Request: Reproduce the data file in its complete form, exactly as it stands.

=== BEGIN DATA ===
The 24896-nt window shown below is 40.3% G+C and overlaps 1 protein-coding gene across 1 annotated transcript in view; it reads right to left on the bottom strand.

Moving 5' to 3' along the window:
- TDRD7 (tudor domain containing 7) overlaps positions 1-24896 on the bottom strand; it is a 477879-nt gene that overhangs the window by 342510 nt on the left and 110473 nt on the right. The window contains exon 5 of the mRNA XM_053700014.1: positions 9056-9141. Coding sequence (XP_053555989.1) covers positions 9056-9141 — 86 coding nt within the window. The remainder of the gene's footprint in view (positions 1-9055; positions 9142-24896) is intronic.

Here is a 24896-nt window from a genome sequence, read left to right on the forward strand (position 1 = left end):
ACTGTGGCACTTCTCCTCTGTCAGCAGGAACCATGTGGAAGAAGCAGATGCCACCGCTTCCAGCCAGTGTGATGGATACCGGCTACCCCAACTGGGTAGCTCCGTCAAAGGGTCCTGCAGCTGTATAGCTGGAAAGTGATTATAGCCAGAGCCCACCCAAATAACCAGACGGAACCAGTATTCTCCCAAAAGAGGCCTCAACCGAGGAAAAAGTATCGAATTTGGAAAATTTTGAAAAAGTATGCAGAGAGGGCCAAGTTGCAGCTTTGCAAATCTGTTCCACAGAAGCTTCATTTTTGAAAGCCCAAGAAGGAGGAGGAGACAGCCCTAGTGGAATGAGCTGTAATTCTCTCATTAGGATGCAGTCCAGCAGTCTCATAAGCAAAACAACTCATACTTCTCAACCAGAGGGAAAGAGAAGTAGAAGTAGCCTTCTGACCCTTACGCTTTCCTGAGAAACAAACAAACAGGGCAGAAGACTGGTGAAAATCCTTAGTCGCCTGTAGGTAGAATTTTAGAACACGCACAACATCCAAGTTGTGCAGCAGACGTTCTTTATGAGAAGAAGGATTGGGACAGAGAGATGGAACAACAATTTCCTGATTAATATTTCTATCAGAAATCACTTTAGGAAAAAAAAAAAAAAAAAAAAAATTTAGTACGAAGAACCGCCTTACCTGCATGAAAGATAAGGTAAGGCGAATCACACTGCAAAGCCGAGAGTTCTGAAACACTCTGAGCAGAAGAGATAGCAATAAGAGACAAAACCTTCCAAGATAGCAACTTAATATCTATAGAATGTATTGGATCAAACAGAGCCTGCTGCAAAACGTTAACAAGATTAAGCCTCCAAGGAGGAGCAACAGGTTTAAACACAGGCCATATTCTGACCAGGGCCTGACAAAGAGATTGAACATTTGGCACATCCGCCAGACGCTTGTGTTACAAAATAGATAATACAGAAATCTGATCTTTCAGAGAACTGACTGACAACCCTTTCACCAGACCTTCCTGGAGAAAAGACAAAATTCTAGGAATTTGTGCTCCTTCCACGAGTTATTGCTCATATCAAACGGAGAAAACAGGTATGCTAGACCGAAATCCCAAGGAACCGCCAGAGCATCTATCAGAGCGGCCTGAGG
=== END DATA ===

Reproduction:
The 24896-nt window shown below is 40.3% G+C and overlaps 1 protein-coding gene across 1 annotated transcript in view; it reads right to left on the bottom strand.

Moving 5' to 3' along the window:
- TDRD7 (tudor domain containing 7) overlaps positions 1-24896 on the bottom strand; it is a 477879-nt gene that overhangs the window by 342510 nt on the left and 110473 nt on the right. The window contains exon 5 of the mRNA XM_053700014.1: positions 9056-9141. Coding sequence (XP_053555989.1) covers positions 9056-9141 — 86 coding nt within the window. The remainder of the gene's footprint in view (positions 1-9055; positions 9142-24896) is intronic.

Here is a 24896-nt window from a genome sequence, read left to right on the forward strand (position 1 = left end):
ACTGTGGCACTTCTCCTCTGTCAGCAGGAACCATGTGGAAGAAGCAGATGCCACCGCTTCCAGCCAGTGTGATGGATACCGGCTACCCCAACTGGGTAGCTCCGTCAAAGGGTCCTGCAGCTGTATAGCTGGAAAGTGATTATAGCCAGAGCCCACCCAAATAACCAGACGGAACCAGTATTCTCCCAAAAGAGGCCTCAACCGAGGAAAAAGTATCGAATTTGGAAAATTTTGAAAAAGTATGCAGAGAGGGCCAAGTTGCAGCTTTGCAAATCTGTTCCACAGAAGCTTCATTTTTGAAAGCCCAAGAAGGAGGAGGAGACAGCCCTAGTGGAATGAGCTGTAATTCTCTCATTAGGATGCAGTCCAGCAGTCTCATAAGCAAAACAACTCATACTTCTCAACCAGAGGGAAAGAGAAGTAGAAGTAGCCTTCTGACCCTTACGCTTTCCTGAGAAACAAACAAACAGGGCAGAAGACTGGTGAAAATCCTTAGTCGCCTGTAGGTAGAATTTTAGAACACGCACAACATCCAAGTTGTGCAGCAGACGTTCTTTATGAGAAGAAGGATTGGGACAGAGAGATGGAACAACAATTTCCTGATTAATATTTCTATCAGAAATCACTTTAGGAAAAAAAAAAAAAAAAAAAAAATTTAGTACGAAGAACCGCCTTACCTGCATGAAAGATAAGGTAAGGCGAATCACACTGCAAAGCCGAGAGTTCTGAAACACTCTGAGCAGAAGAGATAGCAATAAGAGACAAAACCTTCCAAGATAGCAACTTAATATCTATAGAATGTATTGGATCAAACAGAGCCTGCTGCAAAACGTTAACAAGATTAAGCCTCCAAGGAGGAGCAACAGGTTTAAACACAGGCCATATTCTGACCAGGGCCTGACAAAGAGATTGAACATTTGGCACATCCGCCAGACGCTTGTGTTACAAAATAGATAATACAGAAATCTGATCTTTCAGAGAACTGACTGACAACCCTTTCACCAGACCTTCCTGGAGAAAAGACAAAATTCTAGGAATTTGTGCTCCTTCCACGAGTTATTGCTCATATCAAACGGAGAAAACAGGTATGCTAGACCGAAATCCCAAGGAACCGCCAGAGCATCTATCAGAGCGGCCTGAGG